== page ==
The weekly “Ministry Minute” will be resuming next Fall.
In the meantime, as you see God at work in your own life – or in the lives of your students, or your colleagues – we hope you’ll consider sharing your experience through a future Ministry Minute. Here’s a few thoughts from a previously posted Ministry Minute from Dr. Phil Bishop:
About 10 years ago the student Gay, Lesbian, and Bisexual Alliance (GLBA) held their national conference on our campus. Upon announcement of this event, the reaction on campus was mixed. Some people protested the use of taxpayer-funded facilities for a meeting such as this. Others cheered on the GLBA.
Our Christian faculty group asked ourselves: How should we face this event — as something to be protested, or as something to be used for the Gospel? Over the weeks leading up to the event, we planned a means for ministering to the conferees. We raised both money and help so that when there were breaks in the meetings, we could cheerfully serve our visitors free Cokes.
I remember purchasing and hauling a lot of Cokes. I remember a bit of trepidation as we set up tables outside each of the entrances to the meeting hall. Somewhat awkwardly, the master of ceremonies announced the refreshments and acknowledged the hospitality of the Christian Faculty Fellowship.
I remember serving a lot of soft drinks to a variety of people. Some were surprised, others were very grateful, and still others seemed to take it in stride. Those of us who actually served seemed most impacted. Practically the entire group of us remarked about the meaningfulness of the evening. Not too long ago one of the work crew spontaneously recalled the impact of that event of many years past.
Because I was very involved, I was much impacted. I take pleasure in doing the unexpected. It was an early manifestation of what we now call the “Law of Opposites.” The Law of Opposites says that, whatever my first response to a situation, if I do the exact opposite I am most likely to be in line with what God wants me to do. Serving Cokes to the GLBA was probably pretty much the opposite of my first inclination, and even this many years later, I still think it was in line with God’s desires.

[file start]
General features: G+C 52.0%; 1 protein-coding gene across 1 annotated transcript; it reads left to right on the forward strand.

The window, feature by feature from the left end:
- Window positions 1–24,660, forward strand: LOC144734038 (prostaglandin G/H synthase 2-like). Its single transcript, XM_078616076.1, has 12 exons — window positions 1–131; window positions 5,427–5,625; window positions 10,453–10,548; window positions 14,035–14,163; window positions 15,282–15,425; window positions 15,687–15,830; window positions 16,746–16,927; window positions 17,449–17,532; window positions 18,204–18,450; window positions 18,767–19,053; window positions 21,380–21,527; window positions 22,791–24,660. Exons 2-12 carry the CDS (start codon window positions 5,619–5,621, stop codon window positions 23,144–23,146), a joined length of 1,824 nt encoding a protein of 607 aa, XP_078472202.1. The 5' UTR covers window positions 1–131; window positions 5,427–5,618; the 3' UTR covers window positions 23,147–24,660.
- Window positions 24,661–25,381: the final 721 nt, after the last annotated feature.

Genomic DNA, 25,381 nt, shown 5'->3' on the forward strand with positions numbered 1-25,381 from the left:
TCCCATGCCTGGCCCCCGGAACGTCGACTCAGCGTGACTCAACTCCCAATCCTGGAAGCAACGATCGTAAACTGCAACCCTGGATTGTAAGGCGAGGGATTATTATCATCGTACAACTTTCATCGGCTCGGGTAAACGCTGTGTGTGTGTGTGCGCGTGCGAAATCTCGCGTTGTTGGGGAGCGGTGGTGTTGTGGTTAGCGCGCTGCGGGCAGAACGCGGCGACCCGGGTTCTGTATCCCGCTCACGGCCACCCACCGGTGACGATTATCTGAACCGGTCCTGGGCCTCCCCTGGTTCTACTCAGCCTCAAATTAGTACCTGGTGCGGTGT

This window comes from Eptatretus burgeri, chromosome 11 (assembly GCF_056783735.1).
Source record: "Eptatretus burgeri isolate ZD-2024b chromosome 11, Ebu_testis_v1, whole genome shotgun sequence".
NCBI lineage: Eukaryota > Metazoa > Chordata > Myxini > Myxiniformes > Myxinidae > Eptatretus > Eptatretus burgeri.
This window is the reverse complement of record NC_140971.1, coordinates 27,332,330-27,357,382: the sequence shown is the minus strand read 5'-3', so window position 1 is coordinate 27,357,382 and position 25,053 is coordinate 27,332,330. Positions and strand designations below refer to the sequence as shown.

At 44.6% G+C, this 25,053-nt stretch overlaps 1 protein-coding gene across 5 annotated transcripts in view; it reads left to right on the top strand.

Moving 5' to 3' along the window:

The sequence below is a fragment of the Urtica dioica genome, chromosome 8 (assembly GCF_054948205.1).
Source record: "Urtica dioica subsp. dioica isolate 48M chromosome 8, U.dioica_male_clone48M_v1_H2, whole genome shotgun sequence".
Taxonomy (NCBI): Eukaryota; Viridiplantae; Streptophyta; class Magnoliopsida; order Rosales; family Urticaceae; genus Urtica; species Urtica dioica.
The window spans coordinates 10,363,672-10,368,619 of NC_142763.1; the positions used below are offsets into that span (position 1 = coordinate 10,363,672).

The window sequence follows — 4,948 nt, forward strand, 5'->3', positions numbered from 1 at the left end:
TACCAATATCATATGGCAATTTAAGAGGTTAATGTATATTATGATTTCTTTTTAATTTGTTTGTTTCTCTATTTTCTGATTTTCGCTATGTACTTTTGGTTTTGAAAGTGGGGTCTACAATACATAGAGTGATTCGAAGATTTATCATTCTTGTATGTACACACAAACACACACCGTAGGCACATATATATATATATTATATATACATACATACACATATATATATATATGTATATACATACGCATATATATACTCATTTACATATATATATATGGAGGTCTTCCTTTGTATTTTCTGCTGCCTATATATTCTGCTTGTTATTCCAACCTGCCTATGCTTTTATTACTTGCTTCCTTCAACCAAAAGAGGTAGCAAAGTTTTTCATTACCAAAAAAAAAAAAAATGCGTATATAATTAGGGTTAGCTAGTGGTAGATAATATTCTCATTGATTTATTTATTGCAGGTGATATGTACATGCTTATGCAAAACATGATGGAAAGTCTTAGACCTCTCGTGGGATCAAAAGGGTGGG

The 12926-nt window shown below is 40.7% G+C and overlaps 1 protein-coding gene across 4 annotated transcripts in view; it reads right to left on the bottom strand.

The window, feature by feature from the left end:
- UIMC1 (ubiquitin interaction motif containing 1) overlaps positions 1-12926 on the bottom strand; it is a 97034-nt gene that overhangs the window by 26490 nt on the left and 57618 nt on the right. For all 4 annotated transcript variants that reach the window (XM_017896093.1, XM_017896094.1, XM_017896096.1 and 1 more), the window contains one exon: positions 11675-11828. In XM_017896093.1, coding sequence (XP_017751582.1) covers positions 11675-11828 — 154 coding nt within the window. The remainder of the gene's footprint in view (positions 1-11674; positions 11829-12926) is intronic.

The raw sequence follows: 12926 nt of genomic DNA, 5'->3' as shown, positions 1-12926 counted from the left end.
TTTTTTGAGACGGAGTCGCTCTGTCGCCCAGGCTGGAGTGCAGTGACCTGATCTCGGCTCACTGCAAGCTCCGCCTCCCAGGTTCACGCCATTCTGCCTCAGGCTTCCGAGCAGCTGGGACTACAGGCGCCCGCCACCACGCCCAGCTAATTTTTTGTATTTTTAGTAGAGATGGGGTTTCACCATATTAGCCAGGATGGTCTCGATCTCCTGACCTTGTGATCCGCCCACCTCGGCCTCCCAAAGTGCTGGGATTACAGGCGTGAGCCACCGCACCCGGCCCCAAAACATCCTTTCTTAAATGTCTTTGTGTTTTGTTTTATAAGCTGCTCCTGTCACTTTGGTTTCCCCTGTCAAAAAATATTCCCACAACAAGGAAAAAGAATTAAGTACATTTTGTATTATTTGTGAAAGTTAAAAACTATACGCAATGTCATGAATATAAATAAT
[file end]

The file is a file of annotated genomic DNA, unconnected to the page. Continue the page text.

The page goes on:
A local GLBA officer responsible for setting up the event made an unusual comment. She said that the act of showing kindness had forced her to re-think her opposition to Christianity. Not exactly a conversion, but maybe it was after all. Can we do any better than that?
Steve Sjogren’s book, Conspiracy of Kindness, suggests that an unsolicited act of kindness toward strangers serves as a great venue for sharing the love of Christ with those around us. This principle was independently rediscovered a year or so ago by the wife of one of my doctoral students who dubbed it, Random Acts of Christian Kindness.
When you ask non-Christians to describe Christians, reckless kindness and love towards strangers somehow doesn’t come up very often. But as Paul was fond of saying, “Brothers (and sisters) these things ought not be!”
Jesus tells us that he who is greatest among us is servant of all. Do a random act of Christian kindness for the colleague most hostile to Christianity. Love and serve someone who least expects it. I am glad I did.
This Ministry Minute may be copied or forwarded in its entirety by including © 2010 Phil Bishop, University of Alabama – used by permission of Faculty Commons.
Archived Ministry Minutes can be found here.